Wednesday, February 26, 2014 —
It may be small but it packs a punch.
Winemakers said Albemarle Downtown Development Corporation’s Winter Wine Festival remains one of their favorite events of the year.
“I’ve been to all the big wine festivals in the state and honestly, we do just as well at this festival as we do at other festivals,” Phillip Nordan of Treehouse Vineyards said at Saturday’s event.
“We’re selective about what we go to,” Frank Hannah of Owl’s Eye Vineyard & Winery said.
“This is a good festival. It’s well organized.”
Hannah said the ADDC volunteers provide them with free ice and water, not a guarantee at other festivals, and regularly come by to check on them.
“Plus they picked a great time of year,” he said.
“Nothing else is going on. We’re not working in the vineyards yet. There aren’t any other festivals happening.”
The festival’s hours, from 12-5 p.m., also allow them to pack up while it’s still daylight.
“Everything’s been thought out,” he said.
“It’s a very welcoming atmosphere.”
The guests are a big part of that, too, Nordan added.
“The people here purchase,” he said.
“Everybody’s here to buy wine and enjoy it. They’re not here to get drunk. That’s why I like coming here.”
More than 800 guests showed up for the annual event at Market Street Station, many of them buying their tickets at the door.
By 3 p.m. there were so many guests that many of the vendors had begun to sell out of their most popular wines.
“We’re just 15 minutes away,” Rick Moody of Uwharrie Vineyards in Albemarle said to guests looking for more of Frost Velvet Magnolia.
“Come see us there and we’ll have plenty for you.”
Weathervane Vineyards had to tell guests the same about its Rooster Black.
Treehouse was close to running out of its popular Date Night wine.
“There are so many wineries I like here, I can’t pick just one,” Jill Viniconis of Charlotte said.
“It’s a spectacuar variety.”
With more than 10 wine vendors, guests could find everything from Merlot to Moscato to Louisiana pepper wine.
“We like to stick to the traditional European [grapes],” said Hannah, pulling out a dry red blend.
“I make wine out of just about anything,” Mark Crowder, of Fiddler’s Vineyard, said while pouring strawberry wine mixed with chocolate.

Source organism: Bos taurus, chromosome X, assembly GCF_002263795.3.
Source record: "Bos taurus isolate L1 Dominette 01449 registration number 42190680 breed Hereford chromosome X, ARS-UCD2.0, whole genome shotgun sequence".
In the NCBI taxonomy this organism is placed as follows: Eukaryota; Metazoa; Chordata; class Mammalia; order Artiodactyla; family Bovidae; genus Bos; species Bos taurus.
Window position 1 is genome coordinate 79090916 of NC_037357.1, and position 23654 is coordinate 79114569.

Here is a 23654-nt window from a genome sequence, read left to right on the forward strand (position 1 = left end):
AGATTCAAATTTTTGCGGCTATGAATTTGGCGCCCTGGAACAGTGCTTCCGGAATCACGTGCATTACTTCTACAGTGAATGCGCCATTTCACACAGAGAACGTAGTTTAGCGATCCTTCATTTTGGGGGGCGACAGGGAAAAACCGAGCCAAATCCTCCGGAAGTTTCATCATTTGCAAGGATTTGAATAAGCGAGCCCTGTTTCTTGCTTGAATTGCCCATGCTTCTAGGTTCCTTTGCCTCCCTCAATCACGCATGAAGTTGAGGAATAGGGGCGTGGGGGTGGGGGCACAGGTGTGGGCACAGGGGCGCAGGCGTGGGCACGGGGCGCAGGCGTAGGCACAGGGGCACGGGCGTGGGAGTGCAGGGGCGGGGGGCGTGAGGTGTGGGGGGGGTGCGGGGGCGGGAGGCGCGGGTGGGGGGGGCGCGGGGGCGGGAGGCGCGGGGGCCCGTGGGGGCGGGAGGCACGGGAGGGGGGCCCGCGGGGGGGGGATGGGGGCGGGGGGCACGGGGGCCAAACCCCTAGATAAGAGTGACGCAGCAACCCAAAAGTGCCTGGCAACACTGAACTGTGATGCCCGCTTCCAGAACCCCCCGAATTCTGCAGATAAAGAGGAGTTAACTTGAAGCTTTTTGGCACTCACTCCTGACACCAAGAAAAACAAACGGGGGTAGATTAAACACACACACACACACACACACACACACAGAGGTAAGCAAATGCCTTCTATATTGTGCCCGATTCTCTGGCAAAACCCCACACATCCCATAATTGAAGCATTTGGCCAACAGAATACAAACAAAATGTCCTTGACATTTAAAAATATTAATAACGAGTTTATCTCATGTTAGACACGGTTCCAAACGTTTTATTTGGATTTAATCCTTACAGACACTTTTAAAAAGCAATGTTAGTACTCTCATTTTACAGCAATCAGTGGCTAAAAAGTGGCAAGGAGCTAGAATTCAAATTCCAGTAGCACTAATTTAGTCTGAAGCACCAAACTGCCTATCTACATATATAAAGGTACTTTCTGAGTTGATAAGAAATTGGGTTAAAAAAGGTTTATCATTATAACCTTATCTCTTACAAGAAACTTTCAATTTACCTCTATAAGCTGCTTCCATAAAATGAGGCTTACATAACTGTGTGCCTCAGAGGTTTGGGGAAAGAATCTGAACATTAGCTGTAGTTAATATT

But whether they are using time-honored recipes, making up something totally new or blending a bit of both, all of the wineries at the festival had their roots in North Carolina soil.
Both Uwharrie Vineyards and Dennis Vineyards hail from Albemarle.
Hannah, an optometrist by day, founded Owl’s Eye not far from his practice in Shelby.
Nordan’s family began Treehouse Vineyards near a giant treehouse his dad built for his mom in Monroe.
Others come from Cherryville, Lincolnton and Lexington.
“Really, anyone who’s growing grapes in North Carolina is doing a good job,” Hannah said.
The state’s hot and humid summers make it difficult to get a vineyard up and running, he said.
“Grapes like hot days and cool evenings,” he said.
“You don’t always see that here.”
Hannah originally set out to make European wines such as Merlot and Cabernet Franc, but the summer heat made it nearly impossible to grow the grapes.
“We do a lof of hybrid wines now, like Traminette,” Hannah said.
“They do a lot better in this state’s climate.”
Native grapes such as the scuppernong and other muscadines also do well, he added.
“We don’t grow any, but I know many wineries, several of them at this festival, have had a lot of success with those,” he said.
“You just have to find what works for the weather and for you.”
Guests said they were happy so many local wineries have found their niche.
“They’re all great and they’re all local,” Trish Teal said.
“I’m glad we have this chance to support them.”
Hannah said they will definitely be back next year.
“I hope this is something they continue for years to come,” he said.
To submit story ideas, contact Shannon Beamon at (704) 982-2121 ext. 24 or at shannon@stanlynews press.com.